I’m frequently asked, “What books should I read?” If you’re interested in deepening your understanding of Christianity, with a focus on practical application for daily life, read Charles H. Spurgeon. Charles Spurgeon is one of my all-time favorite pastors and authors.
Who was Spurgeon?
He was one of the most influential Baptist pastors of all time and a study in contrasts. He didn’t have a college or seminary education, yet he was incredibly well-informed and an intellectual powerhouse. He was extremely popular as a pastor and preacher, yet he was expelled by the Baptist denomination. He pastored in the late 1800s in London, yet his message is relevant and powerful for modern day life. His ministry was vibrant and incredibly productive, yet he suffered from debilitating illness and depression.
Why do you need to get to know Spurgeon?
Christians and non-Christians alike attacked Spurgeon, but he remained faithful to his calling. Although he suffered from rheumatism, gout, and Bright’s disease, he not only learned to trust God during his illness and with his pain, but he also taught other Christians how to learn and grow through their pain. Do you suffer with depression? Spurgeon did too and he wasn’t ashamed to admit it. He wrote,
I know that wise brethren say, “You should not give way to feelings of depression.” If those who blame quite so furiously could once know what depression is, they would think it cruel to scatter blame where comfort is needed. There are experiences of the children of God which are full of spiritual darkness; and I am almost persuaded that those of God’s servants who have been most highly favoured have, nevertheless, suffered more times of darkness than others.
The covenant is never known to Abraham so well as when a horror of great darkness comes over him, and then he sees the shining lamp moving between the pieces of the sacrifice. A greater than Abraham was early led of the Spirit into the wilderness, and yet again ere He closed His life He was sorrowful and very heavy in the garden.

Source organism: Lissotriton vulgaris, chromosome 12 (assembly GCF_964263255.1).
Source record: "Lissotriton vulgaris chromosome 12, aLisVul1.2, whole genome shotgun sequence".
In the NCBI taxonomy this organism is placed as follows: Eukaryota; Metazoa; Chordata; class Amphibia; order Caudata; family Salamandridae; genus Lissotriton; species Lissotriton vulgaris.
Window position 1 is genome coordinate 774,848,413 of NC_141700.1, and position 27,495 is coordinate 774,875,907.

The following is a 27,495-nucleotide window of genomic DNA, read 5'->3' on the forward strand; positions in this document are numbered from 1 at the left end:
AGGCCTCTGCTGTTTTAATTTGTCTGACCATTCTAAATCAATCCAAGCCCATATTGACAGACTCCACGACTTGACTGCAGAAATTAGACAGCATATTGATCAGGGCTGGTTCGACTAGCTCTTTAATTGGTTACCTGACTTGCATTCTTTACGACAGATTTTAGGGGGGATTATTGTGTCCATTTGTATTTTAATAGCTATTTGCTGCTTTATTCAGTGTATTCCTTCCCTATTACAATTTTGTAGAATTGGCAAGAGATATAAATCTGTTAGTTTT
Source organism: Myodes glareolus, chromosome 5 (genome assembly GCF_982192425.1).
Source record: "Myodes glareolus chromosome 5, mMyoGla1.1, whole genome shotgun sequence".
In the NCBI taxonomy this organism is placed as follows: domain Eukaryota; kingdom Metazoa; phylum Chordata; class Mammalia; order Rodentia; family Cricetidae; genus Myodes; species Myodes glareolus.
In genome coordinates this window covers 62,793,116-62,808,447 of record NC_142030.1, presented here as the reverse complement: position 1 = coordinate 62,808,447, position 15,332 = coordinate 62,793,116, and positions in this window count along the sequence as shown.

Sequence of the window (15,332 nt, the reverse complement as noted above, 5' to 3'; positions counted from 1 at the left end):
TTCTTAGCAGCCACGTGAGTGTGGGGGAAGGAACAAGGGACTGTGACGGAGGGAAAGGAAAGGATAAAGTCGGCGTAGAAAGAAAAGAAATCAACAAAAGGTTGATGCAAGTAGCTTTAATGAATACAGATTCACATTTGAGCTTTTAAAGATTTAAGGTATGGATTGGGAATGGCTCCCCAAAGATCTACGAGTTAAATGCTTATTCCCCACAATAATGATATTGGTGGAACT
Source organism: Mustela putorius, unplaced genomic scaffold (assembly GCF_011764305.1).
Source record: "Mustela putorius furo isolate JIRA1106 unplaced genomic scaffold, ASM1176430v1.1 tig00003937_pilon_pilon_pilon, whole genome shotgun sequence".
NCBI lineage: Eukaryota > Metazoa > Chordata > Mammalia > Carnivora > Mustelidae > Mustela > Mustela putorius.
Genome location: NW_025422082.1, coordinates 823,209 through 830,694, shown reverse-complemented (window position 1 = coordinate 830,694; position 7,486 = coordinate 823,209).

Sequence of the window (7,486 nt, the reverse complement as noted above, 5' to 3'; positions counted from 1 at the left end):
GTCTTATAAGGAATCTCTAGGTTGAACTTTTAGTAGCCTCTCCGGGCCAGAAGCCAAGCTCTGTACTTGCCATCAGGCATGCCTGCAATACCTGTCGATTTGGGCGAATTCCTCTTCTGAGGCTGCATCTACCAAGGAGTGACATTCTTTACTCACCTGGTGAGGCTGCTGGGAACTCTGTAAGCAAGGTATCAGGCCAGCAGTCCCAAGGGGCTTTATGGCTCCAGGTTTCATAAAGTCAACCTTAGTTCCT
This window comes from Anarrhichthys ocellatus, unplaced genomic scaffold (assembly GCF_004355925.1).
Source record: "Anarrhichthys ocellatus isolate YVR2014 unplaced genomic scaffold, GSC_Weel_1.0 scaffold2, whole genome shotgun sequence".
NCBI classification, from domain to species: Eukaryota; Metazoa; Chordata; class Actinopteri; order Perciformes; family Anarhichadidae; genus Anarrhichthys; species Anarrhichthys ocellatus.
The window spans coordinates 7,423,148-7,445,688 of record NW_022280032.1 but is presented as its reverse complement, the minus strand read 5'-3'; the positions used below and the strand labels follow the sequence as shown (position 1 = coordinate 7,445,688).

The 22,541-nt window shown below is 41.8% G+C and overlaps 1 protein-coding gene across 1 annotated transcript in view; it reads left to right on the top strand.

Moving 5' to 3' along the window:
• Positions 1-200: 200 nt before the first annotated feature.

No sin is necessarily connected with sorrow of heart, for Jesus Christ our Lord once said, “My soul is exceeding sorrowful, even unto death.” There was no sin in Him, and consequently none in His deep depression.
I would, therefore, try to cheer any brother who is sad, for his sadness is not necessarily blameworthy. If his downcast spirit arises from unbelief, let him flog himself, and cry to God to be delivered from it; but if the soul is sighing—“though he slay me, yet will I trust in him”—its being slain is not a fault.
The way of sorrow is not the way of sin, but a hallowed road sanctified by the prayers of myriads of pilgrims now with God—pilgrims who, passing through the valley of Baca [lit: of weeping], made it a well, the rain also filled the pools: of such it is written: “They go from strength to strength, every one of them in Zion appeareth before God.”*
Spurgeon understood what it meant to be human and yet to live with a deep appreciation for the power of God to enable us to live victoriously over our many trials.
*Charles Haddon Spurgeon: Metropolitan Tabernacle Pulpit, 1881, vol. 27, p. 1595.
DENNIS NEWKIRK | LEAD PASTOR | HENDERSON HILLS BAPTIST CHURCH